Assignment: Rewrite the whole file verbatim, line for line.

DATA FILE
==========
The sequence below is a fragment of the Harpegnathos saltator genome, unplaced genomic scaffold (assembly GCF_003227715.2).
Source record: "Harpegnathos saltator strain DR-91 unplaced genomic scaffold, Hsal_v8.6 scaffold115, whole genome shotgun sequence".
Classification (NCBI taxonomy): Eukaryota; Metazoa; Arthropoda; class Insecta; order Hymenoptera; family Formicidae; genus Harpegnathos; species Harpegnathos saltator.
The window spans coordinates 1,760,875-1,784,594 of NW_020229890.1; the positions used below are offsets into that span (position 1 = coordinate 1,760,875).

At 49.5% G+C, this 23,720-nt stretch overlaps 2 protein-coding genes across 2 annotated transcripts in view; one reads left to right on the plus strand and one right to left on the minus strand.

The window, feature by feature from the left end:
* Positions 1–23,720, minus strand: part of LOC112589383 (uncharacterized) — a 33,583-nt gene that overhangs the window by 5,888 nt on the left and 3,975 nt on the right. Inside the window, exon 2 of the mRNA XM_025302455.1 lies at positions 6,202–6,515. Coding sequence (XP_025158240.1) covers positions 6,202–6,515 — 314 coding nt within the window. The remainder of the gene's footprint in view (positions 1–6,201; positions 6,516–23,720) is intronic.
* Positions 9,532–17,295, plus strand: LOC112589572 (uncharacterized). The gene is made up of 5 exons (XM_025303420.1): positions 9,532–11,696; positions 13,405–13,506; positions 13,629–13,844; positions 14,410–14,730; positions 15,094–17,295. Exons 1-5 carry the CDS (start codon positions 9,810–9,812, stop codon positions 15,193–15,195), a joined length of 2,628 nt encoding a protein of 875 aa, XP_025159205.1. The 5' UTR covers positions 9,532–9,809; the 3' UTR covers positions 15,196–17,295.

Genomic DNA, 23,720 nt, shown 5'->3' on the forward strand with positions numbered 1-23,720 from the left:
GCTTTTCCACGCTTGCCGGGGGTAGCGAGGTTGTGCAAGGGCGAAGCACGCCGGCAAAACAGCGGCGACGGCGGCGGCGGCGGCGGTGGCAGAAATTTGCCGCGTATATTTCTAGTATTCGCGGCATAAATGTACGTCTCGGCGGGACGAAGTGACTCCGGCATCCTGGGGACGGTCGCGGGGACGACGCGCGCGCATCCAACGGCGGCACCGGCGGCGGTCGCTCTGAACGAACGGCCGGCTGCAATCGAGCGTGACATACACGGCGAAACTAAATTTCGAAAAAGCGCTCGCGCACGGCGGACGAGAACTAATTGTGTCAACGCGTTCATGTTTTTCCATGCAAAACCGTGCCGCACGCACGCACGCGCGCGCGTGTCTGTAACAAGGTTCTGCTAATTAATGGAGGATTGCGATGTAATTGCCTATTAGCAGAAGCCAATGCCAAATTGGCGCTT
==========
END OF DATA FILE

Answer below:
The sequence below is a fragment of the Harpegnathos saltator genome, unplaced genomic scaffold (assembly GCF_003227715.2).
Source record: "Harpegnathos saltator strain DR-91 unplaced genomic scaffold, Hsal_v8.6 scaffold115, whole genome shotgun sequence".
Classification (NCBI taxonomy): Eukaryota; Metazoa; Arthropoda; class Insecta; order Hymenoptera; family Formicidae; genus Harpegnathos; species Harpegnathos saltator.
The window spans coordinates 1,760,875-1,784,594 of NW_020229890.1; the positions used below are offsets into that span (position 1 = coordinate 1,760,875).

At 49.5% G+C, this 23,720-nt stretch overlaps 2 protein-coding genes across 2 annotated transcripts in view; one reads left to right on the plus strand and one right to left on the minus strand.

The window, feature by feature from the left end:
* Positions 1–23,720, minus strand: part of LOC112589383 (uncharacterized) — a 33,583-nt gene that overhangs the window by 5,888 nt on the left and 3,975 nt on the right. Inside the window, exon 2 of the mRNA XM_025302455.1 lies at positions 6,202–6,515. Coding sequence (XP_025158240.1) covers positions 6,202–6,515 — 314 coding nt within the window. The remainder of the gene's footprint in view (positions 1–6,201; positions 6,516–23,720) is intronic.
* Positions 9,532–17,295, plus strand: LOC112589572 (uncharacterized). The gene is made up of 5 exons (XM_025303420.1): positions 9,532–11,696; positions 13,405–13,506; positions 13,629–13,844; positions 14,410–14,730; positions 15,094–17,295. Exons 1-5 carry the CDS (start codon positions 9,810–9,812, stop codon positions 15,193–15,195), a joined length of 2,628 nt encoding a protein of 875 aa, XP_025159205.1. The 5' UTR covers positions 9,532–9,809; the 3' UTR covers positions 15,196–17,295.

Genomic DNA, 23,720 nt, shown 5'->3' on the forward strand with positions numbered 1-23,720 from the left:
GCTTTTCCACGCTTGCCGGGGGTAGCGAGGTTGTGCAAGGGCGAAGCACGCCGGCAAAACAGCGGCGACGGCGGCGGCGGCGGCGGTGGCAGAAATTTGCCGCGTATATTTCTAGTATTCGCGGCATAAATGTACGTCTCGGCGGGACGAAGTGACTCCGGCATCCTGGGGACGGTCGCGGGGACGACGCGCGCGCATCCAACGGCGGCACCGGCGGCGGTCGCTCTGAACGAACGGCCGGCTGCAATCGAGCGTGACATACACGGCGAAACTAAATTTCGAAAAAGCGCTCGCGCACGGCGGACGAGAACTAATTGTGTCAACGCGTTCATGTTTTTCCATGCAAAACCGTGCCGCACGCACGCACGCGCGCGCGTGTCTGTAACAAGGTTCTGCTAATTAATGGAGGATTGCGATGTAATTGCCTATTAGCAGAAGCCAATGCCAAATTGGCGCTT